by John Stoltenberg
[Originally published on DC Metro Theater Arts April 30, 2018]
There is so much in this show to flip over, you could be dizzied by its delights. The fantastical story and kooky characters, the wicked humor and badass music, the frisky cast and musicians, the far-out design and direction—it’s a full-on fusion of fun.
But it’s much, much more.
In Vietgone, Vietnamese-American Playwright Qui Nguyen sets out to tell how his parents fell in love after being resettled in America as refugees after the fall of Saigon. Nguyen, a practitioner of geek theater and a screenwriter for Marvel Studios, embellishes their romance with the wildest pastiche of pop culture I can recall seeing on a DC stage. He drops in this and that from comic books, Hollywood movies, hip-hop, cartoons, sit-coms, farce, kung fu fighting, sex comedies, you name it. Incredibly, it all coheres.
Scenic Designer Tony Cisek has transformed Studio Theatre’s fourth floor into something like a funky garage or unfinished shelter with a bandstand upstage, huge billboard-type placards on the wall representing Arkansas, New Mexico, Texas, Oklahoma, Arizona, California; a jumble of luggage, guitars, and other set dressing including a map of Saigon. A sign lights up that says Fort Chaffee—the real-life site of the refugee camp in Arkansas where in 1975 Tong, the playwright’s mother, and Quang, his father, met. Both 30 years old at the time, they were, as Jacob Yeh playing the Playwright tells us, “both survivors of a conflict that’s been raging in some form or fashion their entire lives.”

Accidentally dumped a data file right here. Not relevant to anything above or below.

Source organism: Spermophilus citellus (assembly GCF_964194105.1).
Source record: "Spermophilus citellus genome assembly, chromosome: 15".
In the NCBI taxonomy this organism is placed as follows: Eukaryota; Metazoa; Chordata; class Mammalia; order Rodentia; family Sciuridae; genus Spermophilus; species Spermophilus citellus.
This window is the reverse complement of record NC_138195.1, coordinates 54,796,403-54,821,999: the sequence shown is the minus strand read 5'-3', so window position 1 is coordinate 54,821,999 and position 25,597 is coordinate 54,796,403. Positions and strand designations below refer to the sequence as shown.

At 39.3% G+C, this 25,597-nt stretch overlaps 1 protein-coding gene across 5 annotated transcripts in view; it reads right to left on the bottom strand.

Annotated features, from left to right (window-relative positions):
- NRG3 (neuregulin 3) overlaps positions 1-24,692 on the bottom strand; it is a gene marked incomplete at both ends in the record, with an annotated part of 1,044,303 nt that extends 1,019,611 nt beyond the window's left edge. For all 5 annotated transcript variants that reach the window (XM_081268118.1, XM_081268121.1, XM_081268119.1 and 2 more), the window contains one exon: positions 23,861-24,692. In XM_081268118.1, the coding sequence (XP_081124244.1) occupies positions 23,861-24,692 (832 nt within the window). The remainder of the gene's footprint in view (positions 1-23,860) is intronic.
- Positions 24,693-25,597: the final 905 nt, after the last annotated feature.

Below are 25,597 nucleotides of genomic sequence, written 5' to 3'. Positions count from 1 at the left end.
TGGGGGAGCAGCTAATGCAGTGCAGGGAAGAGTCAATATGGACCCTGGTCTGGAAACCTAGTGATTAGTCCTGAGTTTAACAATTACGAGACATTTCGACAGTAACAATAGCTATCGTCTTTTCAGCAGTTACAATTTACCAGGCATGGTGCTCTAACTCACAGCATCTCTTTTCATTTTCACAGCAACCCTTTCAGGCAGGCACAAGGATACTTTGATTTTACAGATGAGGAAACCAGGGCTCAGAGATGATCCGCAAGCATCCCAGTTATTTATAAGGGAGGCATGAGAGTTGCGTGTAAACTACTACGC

Tong (a fierce and feisty Regina Aquino) got airlifted out of Saigon with her mother, Huong (a slyly amusing Eileen Rivera), leaving behind not only her brother but her fiancé—whom she knows she will not see again.
Quang (a ruggedly robust Marc Delacruz), a pilot trained in the United States, flew a helicopter out of Saigon full of escaping Vietnamese but with no room for his wife and two kids—whom he wants dearly to return to.
The obstacles Quang and Tong face, and the complications in their courtship, have been cast by Nguyen into witty situational comedy and intense dramatic confrontations that jump back and forth in time and are by turns hilarious and deeply affecting.